soph·​ist | \ ˈsä-fist How to pronounce sophist (audio) \

Definition of sophist

2 capitalized : any of a class of ancient Greek teachers of rhetoric, philosophy, and the art of successful living prominent about the middle of the fifth century b.c. for their adroit subtle and allegedly often specious reasoning
3 : a captious or fallacious reasoner

Examples of sophist in a Sentence

Recent Examples on the Web Unlike tiresome sophists, Mr. Epstein doesn’t dogmatically define his terms. Thomas Vinciguerra, WSJ, "‘Charm’ Review: The Most Pleasing Personality," 11 Oct. 2018 So why, then, should liberal publications go out of their way to hire polite sophists with boring, bankrupt ideas (i.e. Brett Stephens), or stylish trolls with cruel ones (i.e. Kevin Williamson)? Eric Levitz, Daily Intelligencer, "The Liberal Media Can Have Ideological Diversity Without Conservatives," 6 May 2018 Conservative sophists lined up behind this strategy, insisting the Republican method was a completely normal negotiation. Jonathan Chait, Daily Intelligencer, "Why Trump Is Using Hostage Tactics on Family Separation," 18 June 2018 In Plato’s most famous dialogue, the Republic, Socrates falls into conversation with the bold and intimidating Thrasymachus, who is a sophist—that is, one who offers instructions on how to argue a case, no matter its merit. Rebecca Newberger Goldstein, WSJ, "Truth Isn’t the Problem—We Are," 15 Mar. 2018 Whether a sophist like Milo Yiannopoulos may speak at a public university like Berkeley is less a question of what the law is than of what the law should be. Andrew Marantz, The New Yorker, "How Social-Media Trolls Turned U.C. Berkeley Into a Free-Speech Circus," 23 May 2016 Not even the most shameless sophist will argue that anything like that happened. Hugh Hewitt, The Denver Post, "The U.S. Constitution isn’t a restaurant menu," 10 Mar. 2017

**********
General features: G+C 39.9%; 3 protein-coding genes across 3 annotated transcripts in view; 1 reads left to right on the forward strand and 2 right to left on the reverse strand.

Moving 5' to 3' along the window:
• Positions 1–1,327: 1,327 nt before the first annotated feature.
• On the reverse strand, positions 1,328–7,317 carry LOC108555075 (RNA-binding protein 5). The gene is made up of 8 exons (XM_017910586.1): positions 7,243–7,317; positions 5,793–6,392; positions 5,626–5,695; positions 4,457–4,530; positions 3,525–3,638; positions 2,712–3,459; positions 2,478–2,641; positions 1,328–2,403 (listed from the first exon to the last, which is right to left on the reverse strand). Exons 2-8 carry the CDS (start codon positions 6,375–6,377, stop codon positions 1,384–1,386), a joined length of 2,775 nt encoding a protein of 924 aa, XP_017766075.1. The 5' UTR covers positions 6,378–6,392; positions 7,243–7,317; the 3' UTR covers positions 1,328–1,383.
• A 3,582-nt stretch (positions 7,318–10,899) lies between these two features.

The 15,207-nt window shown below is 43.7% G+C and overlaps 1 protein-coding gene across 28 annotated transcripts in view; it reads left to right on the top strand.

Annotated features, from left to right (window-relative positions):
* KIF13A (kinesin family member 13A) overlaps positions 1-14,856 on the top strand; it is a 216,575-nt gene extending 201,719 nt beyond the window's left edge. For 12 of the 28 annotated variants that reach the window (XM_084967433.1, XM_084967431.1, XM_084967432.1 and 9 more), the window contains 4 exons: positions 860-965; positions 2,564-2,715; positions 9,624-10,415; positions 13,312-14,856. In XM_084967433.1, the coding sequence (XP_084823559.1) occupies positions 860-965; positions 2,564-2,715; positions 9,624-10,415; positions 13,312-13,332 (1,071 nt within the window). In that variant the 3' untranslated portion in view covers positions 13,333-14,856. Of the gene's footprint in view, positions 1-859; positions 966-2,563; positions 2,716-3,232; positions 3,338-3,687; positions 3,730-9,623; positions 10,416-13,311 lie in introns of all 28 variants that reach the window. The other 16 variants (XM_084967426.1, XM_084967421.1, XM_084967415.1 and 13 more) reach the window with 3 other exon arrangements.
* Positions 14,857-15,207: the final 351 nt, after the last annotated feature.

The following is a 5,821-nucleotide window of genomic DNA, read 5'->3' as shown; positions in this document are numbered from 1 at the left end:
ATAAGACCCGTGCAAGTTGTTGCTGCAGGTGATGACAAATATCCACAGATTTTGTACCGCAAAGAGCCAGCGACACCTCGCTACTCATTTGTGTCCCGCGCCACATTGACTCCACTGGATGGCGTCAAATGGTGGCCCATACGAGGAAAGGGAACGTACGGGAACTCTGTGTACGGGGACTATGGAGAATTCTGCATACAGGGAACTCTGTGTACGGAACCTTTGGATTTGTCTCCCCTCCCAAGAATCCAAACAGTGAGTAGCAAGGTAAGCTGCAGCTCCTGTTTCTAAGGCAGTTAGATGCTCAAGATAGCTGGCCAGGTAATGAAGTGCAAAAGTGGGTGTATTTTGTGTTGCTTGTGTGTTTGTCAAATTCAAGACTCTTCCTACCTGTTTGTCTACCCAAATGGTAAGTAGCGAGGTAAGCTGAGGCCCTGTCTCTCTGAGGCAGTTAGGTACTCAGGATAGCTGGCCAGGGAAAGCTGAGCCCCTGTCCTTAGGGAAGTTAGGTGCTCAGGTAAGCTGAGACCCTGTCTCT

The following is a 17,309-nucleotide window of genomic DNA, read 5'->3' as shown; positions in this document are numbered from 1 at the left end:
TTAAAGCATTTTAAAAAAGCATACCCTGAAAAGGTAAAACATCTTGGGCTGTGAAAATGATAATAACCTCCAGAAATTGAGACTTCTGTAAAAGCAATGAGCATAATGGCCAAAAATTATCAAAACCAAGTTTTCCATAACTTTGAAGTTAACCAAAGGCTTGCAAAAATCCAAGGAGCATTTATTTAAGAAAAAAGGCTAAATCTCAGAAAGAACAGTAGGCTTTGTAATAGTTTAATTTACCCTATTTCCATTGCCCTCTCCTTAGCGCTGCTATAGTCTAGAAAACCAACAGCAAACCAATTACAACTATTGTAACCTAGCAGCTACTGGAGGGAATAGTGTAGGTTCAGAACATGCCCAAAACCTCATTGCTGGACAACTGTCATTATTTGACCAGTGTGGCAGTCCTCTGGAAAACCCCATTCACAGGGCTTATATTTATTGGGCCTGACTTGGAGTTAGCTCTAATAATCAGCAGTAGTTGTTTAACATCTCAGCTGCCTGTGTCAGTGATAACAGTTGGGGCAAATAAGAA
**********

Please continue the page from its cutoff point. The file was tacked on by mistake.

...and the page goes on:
These example sentences are selected automatically from various online news sources to reflect current usage of the word 'sophist.' Views expressed in the examples do not represent the opinion of Merriam-Webster or its editors. Send us feedback.

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First Known Use of sophist

14th century, in the meaning defined at sense 1

History and Etymology for sophist

Latin sophista, from Greek sophistēs, literally, expert, wise man, from sophizesthai to become wise, deceive, from sophos clever, wise

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The first known use of sophist was in the 14th century

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Cite this Entry

“Sophist.” Dictionary, Merriam-Webster, Accessed 14 Aug. 2020.

More from Merriam-Webster on sophist

Britannica English: Translation of sophist for Arabic Speakers Encyclopedia article about sophist

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